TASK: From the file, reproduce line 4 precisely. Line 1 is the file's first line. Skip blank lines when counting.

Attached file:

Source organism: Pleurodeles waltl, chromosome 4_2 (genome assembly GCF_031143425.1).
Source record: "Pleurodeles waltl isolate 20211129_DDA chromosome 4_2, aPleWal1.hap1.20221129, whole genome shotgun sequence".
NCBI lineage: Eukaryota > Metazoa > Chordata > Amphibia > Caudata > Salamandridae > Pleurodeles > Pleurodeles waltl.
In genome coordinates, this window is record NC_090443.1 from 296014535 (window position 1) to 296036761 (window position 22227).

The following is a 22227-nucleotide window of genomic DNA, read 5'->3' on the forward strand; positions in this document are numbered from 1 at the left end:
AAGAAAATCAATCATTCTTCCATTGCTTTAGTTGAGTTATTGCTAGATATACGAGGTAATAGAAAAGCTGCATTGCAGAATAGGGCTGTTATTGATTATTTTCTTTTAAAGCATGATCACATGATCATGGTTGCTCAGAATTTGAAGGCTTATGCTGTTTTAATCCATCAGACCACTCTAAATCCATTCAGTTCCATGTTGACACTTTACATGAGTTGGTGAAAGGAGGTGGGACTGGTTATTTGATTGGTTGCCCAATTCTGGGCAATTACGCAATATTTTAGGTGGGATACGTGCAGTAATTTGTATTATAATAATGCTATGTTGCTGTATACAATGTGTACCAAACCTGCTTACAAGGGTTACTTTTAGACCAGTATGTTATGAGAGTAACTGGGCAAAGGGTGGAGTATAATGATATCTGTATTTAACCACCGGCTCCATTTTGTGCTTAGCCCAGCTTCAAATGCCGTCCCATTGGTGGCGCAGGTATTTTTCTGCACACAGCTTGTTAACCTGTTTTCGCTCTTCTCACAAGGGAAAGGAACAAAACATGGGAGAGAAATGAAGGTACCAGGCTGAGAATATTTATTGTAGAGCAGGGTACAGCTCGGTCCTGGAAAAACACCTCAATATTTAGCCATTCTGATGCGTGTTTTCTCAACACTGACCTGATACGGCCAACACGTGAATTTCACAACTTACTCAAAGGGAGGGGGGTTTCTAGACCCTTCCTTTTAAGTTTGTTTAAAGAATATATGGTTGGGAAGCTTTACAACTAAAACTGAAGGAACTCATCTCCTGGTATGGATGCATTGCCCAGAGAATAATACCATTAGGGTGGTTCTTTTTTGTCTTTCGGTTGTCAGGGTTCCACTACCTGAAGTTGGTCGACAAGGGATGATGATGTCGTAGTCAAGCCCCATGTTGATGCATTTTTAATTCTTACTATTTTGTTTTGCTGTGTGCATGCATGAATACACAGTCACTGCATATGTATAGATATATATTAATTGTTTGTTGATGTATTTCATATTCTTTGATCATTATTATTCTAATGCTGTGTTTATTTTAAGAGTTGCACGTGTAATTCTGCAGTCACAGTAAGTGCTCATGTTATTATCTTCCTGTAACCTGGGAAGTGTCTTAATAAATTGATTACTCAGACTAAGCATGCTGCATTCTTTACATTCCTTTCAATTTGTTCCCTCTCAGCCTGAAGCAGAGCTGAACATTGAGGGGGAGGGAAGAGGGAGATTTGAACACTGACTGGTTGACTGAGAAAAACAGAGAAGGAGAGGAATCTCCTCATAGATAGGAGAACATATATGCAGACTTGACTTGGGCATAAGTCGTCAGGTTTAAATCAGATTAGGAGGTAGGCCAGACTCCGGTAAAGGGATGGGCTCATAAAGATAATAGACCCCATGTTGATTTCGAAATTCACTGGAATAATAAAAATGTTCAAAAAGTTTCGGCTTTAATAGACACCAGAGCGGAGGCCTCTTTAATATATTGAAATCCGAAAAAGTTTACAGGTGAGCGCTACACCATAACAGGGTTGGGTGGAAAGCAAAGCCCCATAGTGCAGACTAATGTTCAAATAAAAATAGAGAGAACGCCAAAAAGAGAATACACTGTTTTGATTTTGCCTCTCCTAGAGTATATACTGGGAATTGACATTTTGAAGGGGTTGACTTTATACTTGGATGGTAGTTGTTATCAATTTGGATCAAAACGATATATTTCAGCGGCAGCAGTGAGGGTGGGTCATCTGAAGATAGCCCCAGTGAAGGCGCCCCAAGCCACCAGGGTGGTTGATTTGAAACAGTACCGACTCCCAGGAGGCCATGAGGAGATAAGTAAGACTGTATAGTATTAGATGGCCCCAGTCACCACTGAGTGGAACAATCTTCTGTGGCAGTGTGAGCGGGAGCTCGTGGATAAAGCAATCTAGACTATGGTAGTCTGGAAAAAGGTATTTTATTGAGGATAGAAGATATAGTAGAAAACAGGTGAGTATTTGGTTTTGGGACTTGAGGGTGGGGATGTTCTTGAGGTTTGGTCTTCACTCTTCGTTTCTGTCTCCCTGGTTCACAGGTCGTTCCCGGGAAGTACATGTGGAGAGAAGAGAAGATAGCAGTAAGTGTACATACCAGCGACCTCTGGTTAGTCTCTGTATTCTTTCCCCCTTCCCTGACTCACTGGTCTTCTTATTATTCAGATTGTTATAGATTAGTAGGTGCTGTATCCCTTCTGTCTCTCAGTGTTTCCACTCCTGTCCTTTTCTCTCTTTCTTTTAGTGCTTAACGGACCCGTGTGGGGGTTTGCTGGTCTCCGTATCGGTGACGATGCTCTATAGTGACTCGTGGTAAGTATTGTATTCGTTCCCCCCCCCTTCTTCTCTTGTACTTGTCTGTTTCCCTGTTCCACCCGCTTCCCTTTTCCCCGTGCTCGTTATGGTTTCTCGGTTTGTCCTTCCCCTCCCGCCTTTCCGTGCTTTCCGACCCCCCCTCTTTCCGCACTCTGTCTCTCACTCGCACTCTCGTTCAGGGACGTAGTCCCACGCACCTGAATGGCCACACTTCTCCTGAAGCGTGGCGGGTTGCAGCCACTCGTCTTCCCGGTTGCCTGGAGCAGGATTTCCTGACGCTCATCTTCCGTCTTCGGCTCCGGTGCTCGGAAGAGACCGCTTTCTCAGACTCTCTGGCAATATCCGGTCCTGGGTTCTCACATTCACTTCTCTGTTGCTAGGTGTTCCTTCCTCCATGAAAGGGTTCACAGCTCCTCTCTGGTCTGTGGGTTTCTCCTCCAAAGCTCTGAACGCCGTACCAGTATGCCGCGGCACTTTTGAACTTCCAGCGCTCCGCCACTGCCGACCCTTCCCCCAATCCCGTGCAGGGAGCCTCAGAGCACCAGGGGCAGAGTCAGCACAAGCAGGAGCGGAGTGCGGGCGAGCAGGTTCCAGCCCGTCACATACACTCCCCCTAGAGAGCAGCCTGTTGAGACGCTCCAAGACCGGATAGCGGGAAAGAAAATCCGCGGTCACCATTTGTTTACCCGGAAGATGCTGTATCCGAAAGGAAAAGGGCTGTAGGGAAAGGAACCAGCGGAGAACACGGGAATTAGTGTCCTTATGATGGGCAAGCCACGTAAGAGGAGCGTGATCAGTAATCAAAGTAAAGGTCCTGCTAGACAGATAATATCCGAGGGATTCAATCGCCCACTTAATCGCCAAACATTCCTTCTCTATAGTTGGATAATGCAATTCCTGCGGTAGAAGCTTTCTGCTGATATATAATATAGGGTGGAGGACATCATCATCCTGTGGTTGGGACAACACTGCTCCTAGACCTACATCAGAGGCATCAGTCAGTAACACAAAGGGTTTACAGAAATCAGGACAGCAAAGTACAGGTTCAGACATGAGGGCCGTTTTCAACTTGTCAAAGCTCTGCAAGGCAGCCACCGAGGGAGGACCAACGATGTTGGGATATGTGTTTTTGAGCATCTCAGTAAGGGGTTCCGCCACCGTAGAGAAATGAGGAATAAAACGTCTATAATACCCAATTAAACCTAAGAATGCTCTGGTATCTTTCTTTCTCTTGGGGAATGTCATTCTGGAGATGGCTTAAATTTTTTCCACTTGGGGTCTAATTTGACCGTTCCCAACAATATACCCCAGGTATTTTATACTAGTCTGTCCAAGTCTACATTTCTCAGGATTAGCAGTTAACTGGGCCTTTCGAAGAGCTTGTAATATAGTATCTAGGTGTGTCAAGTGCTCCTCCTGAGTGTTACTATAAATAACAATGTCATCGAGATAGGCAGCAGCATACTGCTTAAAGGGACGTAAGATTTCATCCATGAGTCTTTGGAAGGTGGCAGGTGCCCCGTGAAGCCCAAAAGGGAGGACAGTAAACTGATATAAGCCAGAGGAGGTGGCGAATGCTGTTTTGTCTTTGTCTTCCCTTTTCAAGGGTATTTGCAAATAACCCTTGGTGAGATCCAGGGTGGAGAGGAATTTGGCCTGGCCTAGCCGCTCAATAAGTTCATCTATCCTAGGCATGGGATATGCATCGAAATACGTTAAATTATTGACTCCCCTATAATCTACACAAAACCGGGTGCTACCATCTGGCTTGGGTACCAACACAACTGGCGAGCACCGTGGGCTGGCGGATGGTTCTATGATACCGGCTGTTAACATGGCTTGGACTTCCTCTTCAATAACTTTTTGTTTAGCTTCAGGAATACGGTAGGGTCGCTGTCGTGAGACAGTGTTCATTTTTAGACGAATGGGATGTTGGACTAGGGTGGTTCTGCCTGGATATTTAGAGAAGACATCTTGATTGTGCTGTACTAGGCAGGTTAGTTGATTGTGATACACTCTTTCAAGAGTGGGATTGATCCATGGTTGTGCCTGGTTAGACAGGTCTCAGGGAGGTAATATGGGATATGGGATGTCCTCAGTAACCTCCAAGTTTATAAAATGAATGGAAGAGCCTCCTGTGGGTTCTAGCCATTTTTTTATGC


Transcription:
In genome coordinates, this window is record NC_090443.1 from 296014535 (window position 1) to 296036761 (window position 22227).